kyith telsaar20 years is based on U.S. data. The world index smooths out periods of overvaluation in specific countries (think U.S. today, 2008, and 2000) by averaging with undervalued countries likely to outperform (think Greece, Spain, Russia, etc.). This explains the shorter required holding period to realize a positive return. The phenomenon is extremely well documented – mathematical expectancy is inversely correlated to valuation at the beginning of the holding period. Nothing new here.
Again, as stated above. I fully understand there are buy and hold advocates in the group and I have no problem with it. There is nothing wrong with buy and hold if you are willing to tolerate the miserable risk/reward ratio that occurs from periods of overvaluation and/or low interest rates – like we have today. Again, it is a completely valid strategy and meets all the criteria for validity.
My goal is to understand the frustrations real investors feel about investing and the investment advice business – in their own words.
Thanks for sharing.
Financialmentor kyith telsaar hi Todd, thanks for sharing your thoughts. apologies if this is off topic.
kyith FinancialmentortelsaarNo worries. I appreciate your input. I just wanted to be careful and keep things directed.
1. Day traders, I wish they wouldn’t.
2. Getting good info when I need it. Getting the right info when I’m studying companies. I’ve settled to only investing in indexes because I couldn’t get the right info without paying hundreds of $$ in fees to have access. However, this is not a bad plan. But I also believe that investing in well screened companies can be a better plan. It is hard work though…You got to know what a good price is and what too high is. You got to know the company is sound both in product and in finances. The hard part is you have got to have a sound philosophy/model for the market. And you have to have “guts” to stay with the program when the market does the opposite of your anticipation.
3. Knowing the fact that there are people with plenty of money playing around with my savings (i.e. attempting to sway the market by using their money to cause large jumps and dives)
4. That governments and reporters presume that the market is speaking about a political situation when it takes an upswing or a dive. It could be those rich people in #3 above but I don’t want them to have any more say anyway.
5. You can’t trust financial advisers for reasons of conflict of interest, or they may not know what they are doing.
6. Fees, Why do companies charge such high fees. Luckily, Vanguard and Ishares are respectably low on their fees on the index ETFs that I purchase. With a bonus, TDAmeritrade has free purchases and sells on some of the core index ETF, however, note that there are terms attached.
7. Interest rates on cash accounts. I believe we should all rebel against certain investments till they offer a decent interest. Take Bonds vs CDs CDs are insured (FDIC) But Bonds are not. Why would I invest $50K and put at risk with a company for 1% interest with a Bond when I can get 0.5% on a CD and the principle is insured. How much would you pay to protect your $50K? Wouldn’t you pay $250 to protect a principle of $50K!(?)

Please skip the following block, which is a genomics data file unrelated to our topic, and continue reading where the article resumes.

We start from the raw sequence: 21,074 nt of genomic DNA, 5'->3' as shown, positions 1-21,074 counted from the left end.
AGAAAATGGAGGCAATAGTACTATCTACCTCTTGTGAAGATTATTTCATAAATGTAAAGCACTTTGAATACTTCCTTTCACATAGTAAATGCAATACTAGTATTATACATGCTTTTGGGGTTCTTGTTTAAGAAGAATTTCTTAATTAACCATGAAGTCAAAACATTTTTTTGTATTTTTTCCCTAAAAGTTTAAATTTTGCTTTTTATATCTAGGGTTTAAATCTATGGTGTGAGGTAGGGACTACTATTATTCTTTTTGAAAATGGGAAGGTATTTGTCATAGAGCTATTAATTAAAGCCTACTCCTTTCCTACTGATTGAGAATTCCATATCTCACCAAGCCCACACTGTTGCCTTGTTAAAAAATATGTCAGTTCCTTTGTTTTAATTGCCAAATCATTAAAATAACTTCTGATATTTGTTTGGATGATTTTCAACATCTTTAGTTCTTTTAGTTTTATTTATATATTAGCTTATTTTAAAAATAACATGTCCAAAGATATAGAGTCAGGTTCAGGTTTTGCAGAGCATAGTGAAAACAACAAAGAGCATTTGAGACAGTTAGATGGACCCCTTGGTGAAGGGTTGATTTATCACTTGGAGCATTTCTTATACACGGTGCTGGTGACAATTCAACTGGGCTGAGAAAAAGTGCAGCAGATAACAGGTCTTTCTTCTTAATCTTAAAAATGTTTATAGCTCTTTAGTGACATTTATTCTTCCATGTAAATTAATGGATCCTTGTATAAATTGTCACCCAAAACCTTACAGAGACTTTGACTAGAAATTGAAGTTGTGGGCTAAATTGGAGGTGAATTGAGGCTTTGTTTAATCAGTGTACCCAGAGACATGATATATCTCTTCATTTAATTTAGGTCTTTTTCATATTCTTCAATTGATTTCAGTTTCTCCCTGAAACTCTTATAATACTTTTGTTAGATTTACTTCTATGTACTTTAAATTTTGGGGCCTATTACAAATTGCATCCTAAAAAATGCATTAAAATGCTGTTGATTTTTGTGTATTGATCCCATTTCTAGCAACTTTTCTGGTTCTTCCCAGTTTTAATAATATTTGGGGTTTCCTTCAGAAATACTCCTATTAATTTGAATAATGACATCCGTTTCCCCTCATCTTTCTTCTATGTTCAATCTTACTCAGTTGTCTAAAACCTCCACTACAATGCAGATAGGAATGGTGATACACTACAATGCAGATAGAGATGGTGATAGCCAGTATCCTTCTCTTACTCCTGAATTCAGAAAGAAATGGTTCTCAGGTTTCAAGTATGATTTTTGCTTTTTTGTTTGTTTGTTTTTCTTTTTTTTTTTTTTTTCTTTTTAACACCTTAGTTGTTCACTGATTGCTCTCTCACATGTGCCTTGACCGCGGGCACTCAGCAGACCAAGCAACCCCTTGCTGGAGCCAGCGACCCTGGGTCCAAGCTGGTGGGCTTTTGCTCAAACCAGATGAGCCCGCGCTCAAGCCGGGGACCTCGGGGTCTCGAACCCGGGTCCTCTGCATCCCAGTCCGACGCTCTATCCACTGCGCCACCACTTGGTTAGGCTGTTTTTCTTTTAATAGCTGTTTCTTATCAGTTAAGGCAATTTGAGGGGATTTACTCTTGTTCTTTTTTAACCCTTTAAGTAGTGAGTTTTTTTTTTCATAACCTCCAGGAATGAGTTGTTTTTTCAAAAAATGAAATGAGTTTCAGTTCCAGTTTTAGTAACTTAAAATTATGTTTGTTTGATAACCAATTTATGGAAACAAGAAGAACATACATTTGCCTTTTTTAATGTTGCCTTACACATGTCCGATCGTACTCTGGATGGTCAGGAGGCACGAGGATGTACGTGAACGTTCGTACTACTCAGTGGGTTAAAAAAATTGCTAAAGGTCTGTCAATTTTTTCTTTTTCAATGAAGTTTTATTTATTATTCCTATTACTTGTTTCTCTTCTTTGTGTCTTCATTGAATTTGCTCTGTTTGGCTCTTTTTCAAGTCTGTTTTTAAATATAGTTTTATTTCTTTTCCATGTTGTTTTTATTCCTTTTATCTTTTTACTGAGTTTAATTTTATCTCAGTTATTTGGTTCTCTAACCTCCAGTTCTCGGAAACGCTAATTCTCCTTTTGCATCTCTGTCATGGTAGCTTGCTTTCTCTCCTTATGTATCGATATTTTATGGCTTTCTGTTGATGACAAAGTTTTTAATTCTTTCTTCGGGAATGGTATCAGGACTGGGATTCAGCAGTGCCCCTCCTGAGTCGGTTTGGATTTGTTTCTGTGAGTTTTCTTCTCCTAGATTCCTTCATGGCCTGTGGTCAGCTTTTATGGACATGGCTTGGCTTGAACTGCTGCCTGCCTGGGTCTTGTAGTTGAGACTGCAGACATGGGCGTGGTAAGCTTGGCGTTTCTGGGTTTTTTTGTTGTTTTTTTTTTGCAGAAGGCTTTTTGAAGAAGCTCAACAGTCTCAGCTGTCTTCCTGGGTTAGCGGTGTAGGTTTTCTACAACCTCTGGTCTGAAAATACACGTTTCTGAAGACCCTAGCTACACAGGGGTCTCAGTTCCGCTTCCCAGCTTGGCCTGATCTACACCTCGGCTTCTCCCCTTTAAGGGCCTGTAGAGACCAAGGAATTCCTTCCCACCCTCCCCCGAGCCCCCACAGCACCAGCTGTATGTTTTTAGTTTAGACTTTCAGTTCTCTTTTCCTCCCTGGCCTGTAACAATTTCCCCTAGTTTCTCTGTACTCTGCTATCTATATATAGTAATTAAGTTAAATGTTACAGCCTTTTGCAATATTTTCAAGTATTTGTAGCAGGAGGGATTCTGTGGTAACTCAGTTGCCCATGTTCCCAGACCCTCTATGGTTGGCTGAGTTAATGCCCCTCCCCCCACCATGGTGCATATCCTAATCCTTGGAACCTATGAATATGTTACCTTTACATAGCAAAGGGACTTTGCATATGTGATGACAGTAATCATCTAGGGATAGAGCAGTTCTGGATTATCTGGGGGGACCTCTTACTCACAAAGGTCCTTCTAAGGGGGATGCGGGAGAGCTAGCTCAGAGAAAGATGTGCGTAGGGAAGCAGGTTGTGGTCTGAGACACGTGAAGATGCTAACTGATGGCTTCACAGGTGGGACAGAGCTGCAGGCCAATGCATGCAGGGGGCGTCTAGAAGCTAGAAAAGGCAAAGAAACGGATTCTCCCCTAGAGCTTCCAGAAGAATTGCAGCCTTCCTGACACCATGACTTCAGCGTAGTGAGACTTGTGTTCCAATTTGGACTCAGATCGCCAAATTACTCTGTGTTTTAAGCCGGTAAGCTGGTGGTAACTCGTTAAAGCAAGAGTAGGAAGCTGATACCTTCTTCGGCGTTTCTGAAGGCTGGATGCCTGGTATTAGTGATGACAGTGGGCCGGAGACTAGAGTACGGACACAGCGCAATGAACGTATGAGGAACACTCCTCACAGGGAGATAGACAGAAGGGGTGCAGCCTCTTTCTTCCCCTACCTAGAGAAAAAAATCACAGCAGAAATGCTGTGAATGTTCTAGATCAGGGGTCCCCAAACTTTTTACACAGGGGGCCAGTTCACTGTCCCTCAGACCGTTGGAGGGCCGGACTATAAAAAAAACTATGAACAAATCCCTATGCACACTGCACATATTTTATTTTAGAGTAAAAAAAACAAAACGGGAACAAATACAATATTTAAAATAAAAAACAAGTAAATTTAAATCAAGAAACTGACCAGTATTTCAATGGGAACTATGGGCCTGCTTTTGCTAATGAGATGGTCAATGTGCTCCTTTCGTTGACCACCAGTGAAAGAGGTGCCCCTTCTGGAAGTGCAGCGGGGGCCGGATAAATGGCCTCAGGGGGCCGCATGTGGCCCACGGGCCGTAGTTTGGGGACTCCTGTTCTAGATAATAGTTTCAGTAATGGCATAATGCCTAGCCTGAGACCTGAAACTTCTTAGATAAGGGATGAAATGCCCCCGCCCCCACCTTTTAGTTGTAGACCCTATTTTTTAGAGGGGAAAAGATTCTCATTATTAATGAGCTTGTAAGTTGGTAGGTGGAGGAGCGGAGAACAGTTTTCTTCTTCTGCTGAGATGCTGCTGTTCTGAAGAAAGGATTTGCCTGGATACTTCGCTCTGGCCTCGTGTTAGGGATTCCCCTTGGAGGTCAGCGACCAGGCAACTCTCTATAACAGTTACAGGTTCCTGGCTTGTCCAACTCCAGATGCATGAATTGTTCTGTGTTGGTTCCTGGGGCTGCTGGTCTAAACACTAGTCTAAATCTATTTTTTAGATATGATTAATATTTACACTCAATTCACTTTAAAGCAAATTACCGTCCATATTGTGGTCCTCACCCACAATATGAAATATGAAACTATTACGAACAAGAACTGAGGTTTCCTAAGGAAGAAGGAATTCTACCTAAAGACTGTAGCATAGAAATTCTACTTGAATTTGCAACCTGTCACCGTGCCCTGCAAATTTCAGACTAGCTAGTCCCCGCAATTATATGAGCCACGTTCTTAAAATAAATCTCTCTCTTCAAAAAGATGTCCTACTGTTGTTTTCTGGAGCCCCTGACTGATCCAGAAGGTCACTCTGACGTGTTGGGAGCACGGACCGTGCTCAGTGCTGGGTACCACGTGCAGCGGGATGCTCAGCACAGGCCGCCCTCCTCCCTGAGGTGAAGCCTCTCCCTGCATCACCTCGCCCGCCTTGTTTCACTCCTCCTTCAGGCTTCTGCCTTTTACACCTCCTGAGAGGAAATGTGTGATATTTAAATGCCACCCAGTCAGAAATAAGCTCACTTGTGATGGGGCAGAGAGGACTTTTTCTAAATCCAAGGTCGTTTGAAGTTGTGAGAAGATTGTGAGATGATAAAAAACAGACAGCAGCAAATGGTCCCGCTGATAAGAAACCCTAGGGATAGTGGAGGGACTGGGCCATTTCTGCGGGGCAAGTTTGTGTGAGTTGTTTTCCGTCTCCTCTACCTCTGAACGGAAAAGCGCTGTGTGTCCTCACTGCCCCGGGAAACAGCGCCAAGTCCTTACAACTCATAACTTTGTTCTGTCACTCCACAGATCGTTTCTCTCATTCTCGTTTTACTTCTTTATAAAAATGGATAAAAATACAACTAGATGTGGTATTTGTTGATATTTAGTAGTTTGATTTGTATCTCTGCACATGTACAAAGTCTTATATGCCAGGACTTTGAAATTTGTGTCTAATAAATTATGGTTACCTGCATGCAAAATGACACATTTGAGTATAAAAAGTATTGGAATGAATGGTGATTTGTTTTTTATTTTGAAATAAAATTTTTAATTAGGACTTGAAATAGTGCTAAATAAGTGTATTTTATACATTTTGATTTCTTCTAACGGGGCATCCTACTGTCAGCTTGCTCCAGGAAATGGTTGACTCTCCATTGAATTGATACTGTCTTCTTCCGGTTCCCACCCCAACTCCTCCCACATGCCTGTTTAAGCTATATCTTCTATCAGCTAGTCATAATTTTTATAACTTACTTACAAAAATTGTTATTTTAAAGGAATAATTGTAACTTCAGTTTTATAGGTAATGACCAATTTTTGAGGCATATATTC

8. The poor use of PE. Everyone is looking at the price when earnings rate is the real problem. I never see anyone present the earnings side of this equation, they always talk about the price side.
9. That company CEO’sget paid soooo much. That also goes with sports players and stars. That money should go to the stockholders or the employees.
10. That the FEDs are affecting my investments.
Enough for Now, Thanks,
telsaar Great feedback. Thanks.
Things I can’t control are insider trading, market manipulation, and the proliferation of free (and oftentimes bad) investment advice.
Things I can control, with discipline, are my emotions of ‘Fear and Greed’. The greed of ‘easy money’, and the fear of ‘losing it all’. Emotions can turn investing into gambling. By compartmentalizing 95% of my retirement investment in indexed Mutual Funds (401K), and 5% in my Roth IRA retirement ‘gambling fund’ of growth stocks, and ETFs, I can ‘somewhat control’ my emotional responses.
I would like to know how to take the emotions out of investing.
Richard WM Your first sentence really hit home with me. Thanks for bringing the whole “emotional side” frustration into the conversation.
Another thought; if I wanted to learn more about financial planning, or pursue a career in financial planning, what would be the best we to get involved? I am more of a DIY guy with our money, and I am always trying to learn more where I can. It would also be an alternate career path, if layoffs hit my profession.
I read a lot about investing and my greatest source of frustation is well .. me 😉
– i am not very patient regarding wealthbuilding and want to take the speedlane and because of that I tend to make hasty, illadvised decisions.
– the Information out there is overwhelming and I readily admit I’m having a hard time figuring out which is relevant for me and which is just background noise. Furthermore I do not wish to give up control .. or parts of my hard earned investment returns (fees).
The investment solution I am looking for is an oportunity for small money real estate investing with more direct control than a REIT. Like an investment club.
The magic fairy helps me diversifying my portfolio, teaches me patience and provides the tools to watch it all grow and to keep the grip in it.